After reviewing the relevant legal standards for securities fraud actions, Judge Phillips concluded that the plaintiffs failed to plead an actionable misstatement and that other statements identified by Plaintiffs were not actionable material misrepresentations or omissions.

Misonix

As highlighted in this prior post, in late 2016  Misonix made a voluntary disclosure to the DOJ and SEC to “inform both agencies that the Company may have had knowledge of certain business practices of the independent Chinese entity that distributes its products in China, which practices raise questions under the Foreign Corrupt Practices Act.”

Thereafter, shareholder plaintiffs filed a derivative action alleging that various individual defendants breached fiduciary duties and the plaintiffs also sought enactment of “material enhancements to the Company’s internal controls and corporate governance practices, in particular with regard to, among other things, the Company’s compliance with the FCPA, so that the alleged damage to the Company would not recur.”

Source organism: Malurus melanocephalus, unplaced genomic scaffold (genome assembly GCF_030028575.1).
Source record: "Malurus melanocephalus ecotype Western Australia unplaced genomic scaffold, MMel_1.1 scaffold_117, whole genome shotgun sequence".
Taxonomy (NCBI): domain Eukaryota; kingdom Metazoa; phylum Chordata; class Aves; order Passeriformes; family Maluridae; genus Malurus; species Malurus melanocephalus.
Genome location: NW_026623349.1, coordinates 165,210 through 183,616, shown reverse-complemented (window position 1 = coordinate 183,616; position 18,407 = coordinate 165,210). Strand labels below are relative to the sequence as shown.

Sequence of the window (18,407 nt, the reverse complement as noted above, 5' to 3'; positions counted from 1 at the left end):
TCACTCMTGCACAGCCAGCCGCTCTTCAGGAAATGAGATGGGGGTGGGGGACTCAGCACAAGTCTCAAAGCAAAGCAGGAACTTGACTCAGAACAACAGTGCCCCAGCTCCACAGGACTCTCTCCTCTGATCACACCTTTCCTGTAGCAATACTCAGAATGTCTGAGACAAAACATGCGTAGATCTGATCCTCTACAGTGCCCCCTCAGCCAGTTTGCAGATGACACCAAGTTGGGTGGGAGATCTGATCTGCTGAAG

Recently, a settlement was reached in the action in which Misonix agreed to the following corporate governance reforms for a minimum period of six years:

  • The addition of a number of new FCPA-related responsibilities for Misonix’s Compliance Officer, as well as the Company’s Audit Committee and Compliance Committee;
  • Enhancements to the Company’s FCPA-compliance policies and requirements that FCPA-compliance policies be posted on Misonix’s intranet, and that employees periodically certify their understanding of their obligations and agreement to comply with Misonix’s Code of Conduct;